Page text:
The incidence of anaphylaxis or anaphylactic shock is most
common after treatment with certain local anesthetics and
other drugs which may be used during a procedure.
Anaphylaxis, or anaphylactic shock, is a systemic
hypersensitivity reaction that can occur when an individual
is exposed to a substance to which he/she has become highly
allergic. It is a form of circulatory collapse, but is not
considered a true shock because it is readily managed by the
combination of transient circulatory and respiratory support
It may occur after food ingestion, particular insect and
snake bites, and, most often, after treatment with certain
drugs, especially antibiotics (Penicillins, cephalosporins,
streptomycin), non-steroidal anti-inflammatory agents,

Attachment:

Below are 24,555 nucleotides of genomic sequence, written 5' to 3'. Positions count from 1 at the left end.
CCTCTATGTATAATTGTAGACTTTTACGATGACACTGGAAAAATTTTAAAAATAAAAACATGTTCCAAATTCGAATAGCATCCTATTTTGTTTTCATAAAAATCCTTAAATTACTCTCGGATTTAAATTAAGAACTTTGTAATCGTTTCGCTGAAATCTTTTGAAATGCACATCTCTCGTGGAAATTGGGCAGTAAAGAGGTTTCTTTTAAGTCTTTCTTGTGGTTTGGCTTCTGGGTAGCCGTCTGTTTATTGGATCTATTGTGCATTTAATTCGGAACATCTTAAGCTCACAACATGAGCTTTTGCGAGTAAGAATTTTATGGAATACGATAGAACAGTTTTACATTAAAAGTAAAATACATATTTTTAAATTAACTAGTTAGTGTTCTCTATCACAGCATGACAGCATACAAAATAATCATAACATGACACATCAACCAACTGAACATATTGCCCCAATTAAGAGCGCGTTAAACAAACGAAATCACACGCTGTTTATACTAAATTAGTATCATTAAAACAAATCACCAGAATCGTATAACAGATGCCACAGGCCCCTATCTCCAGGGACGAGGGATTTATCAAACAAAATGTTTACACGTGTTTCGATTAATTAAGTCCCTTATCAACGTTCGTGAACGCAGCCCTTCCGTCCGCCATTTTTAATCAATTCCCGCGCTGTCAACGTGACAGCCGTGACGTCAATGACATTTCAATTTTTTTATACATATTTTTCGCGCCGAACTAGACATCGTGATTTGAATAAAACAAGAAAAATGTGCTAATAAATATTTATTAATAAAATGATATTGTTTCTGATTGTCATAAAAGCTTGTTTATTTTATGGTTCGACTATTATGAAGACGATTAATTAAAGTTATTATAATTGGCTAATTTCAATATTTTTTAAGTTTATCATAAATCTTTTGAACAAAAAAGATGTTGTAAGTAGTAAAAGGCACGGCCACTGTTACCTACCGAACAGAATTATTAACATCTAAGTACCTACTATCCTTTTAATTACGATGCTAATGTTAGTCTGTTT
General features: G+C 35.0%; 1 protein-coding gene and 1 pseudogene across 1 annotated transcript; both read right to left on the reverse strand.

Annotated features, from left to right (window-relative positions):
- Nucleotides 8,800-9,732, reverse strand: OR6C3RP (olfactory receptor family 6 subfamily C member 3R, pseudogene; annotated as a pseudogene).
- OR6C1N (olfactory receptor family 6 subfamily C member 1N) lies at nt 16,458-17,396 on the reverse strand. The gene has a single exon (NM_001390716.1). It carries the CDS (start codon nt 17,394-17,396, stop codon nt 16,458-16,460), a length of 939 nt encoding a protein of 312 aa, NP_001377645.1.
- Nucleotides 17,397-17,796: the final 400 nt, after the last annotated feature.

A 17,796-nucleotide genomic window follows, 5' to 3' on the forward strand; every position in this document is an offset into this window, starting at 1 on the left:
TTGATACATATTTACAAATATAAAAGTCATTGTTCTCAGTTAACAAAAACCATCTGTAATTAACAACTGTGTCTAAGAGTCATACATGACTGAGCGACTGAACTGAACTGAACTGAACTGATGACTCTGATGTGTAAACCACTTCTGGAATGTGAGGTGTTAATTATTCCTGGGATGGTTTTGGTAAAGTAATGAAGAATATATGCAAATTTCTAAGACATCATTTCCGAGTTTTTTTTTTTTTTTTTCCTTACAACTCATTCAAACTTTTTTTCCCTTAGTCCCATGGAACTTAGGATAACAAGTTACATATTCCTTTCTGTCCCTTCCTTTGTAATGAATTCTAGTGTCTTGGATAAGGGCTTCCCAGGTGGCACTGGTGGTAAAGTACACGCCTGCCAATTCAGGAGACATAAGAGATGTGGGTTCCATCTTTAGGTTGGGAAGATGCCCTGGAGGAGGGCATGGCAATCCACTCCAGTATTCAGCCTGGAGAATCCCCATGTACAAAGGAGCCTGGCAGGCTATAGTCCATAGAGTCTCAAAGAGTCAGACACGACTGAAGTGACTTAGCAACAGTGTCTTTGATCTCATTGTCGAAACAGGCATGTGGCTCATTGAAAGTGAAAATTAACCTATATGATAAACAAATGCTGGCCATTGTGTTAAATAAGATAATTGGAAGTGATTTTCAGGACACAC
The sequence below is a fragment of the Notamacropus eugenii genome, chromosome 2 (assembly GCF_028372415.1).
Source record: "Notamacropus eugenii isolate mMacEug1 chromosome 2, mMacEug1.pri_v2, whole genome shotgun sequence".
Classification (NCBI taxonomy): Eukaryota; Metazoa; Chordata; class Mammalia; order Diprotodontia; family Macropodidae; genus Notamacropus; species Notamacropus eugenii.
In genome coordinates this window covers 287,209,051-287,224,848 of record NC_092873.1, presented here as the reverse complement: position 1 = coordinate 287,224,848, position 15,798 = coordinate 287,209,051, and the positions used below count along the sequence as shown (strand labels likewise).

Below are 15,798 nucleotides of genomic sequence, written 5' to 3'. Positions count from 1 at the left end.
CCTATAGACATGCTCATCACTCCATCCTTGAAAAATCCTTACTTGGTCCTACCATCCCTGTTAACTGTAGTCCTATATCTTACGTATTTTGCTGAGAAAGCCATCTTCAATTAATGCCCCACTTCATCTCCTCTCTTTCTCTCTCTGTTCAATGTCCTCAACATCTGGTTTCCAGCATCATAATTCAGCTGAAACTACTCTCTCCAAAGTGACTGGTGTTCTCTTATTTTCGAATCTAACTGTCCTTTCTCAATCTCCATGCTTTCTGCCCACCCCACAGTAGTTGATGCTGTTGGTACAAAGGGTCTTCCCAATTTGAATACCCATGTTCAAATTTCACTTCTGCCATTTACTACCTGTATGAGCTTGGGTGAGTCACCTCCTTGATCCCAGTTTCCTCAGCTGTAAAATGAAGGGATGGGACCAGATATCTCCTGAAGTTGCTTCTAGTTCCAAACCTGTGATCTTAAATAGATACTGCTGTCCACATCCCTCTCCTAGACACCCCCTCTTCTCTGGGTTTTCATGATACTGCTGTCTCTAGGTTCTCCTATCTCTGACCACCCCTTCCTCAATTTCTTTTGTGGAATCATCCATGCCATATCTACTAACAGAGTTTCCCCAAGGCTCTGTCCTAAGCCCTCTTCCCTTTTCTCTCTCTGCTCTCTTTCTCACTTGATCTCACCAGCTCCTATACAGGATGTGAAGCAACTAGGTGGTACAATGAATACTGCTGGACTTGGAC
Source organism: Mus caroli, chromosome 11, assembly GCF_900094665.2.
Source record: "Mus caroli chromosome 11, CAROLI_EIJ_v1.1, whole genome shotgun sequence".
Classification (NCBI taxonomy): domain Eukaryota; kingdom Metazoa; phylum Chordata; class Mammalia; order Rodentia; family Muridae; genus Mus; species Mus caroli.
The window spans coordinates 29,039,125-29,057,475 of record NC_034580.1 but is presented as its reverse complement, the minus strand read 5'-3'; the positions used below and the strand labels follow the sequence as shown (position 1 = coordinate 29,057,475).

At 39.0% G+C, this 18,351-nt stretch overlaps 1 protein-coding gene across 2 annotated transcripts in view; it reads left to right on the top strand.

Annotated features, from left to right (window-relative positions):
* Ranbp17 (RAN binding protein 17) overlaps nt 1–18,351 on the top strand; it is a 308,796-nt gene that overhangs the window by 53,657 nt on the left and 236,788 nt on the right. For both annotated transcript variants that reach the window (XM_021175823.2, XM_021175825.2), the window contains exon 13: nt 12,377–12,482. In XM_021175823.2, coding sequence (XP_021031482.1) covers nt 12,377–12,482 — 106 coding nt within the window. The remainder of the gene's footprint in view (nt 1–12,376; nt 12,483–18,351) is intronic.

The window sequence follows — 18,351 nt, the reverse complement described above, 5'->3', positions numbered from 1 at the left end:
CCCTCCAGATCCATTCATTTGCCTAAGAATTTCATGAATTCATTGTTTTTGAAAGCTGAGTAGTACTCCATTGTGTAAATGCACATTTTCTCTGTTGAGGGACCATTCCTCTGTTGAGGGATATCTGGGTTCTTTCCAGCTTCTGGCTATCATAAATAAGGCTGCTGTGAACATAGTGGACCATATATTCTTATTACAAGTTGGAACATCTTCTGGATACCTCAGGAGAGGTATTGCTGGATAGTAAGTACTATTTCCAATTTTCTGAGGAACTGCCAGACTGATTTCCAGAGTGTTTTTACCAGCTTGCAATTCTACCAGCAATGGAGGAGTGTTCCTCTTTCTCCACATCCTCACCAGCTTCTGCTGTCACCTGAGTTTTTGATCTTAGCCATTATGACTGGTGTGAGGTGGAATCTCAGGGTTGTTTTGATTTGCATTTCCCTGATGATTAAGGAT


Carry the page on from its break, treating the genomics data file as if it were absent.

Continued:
cardiac depressants, antiarrhythmics (Procainamide and
quinidine), local anesthetics, fluorescein, and other drugs.
Reactions are more likely to occur after parenteral rather
than oral administration. Almost always the patient gives a
history of previous exposure to the drug.
The anaphylactic mechanism is a two phase reaction:
1st Phase: The antigen is introduced causing the formation
of specific antibodies. The individual is now sensitized
to the antigen.
2nd Phase: With subsequent exposure to the antigen, there
is the hypersensitive response with the previously
Approved By Governing Board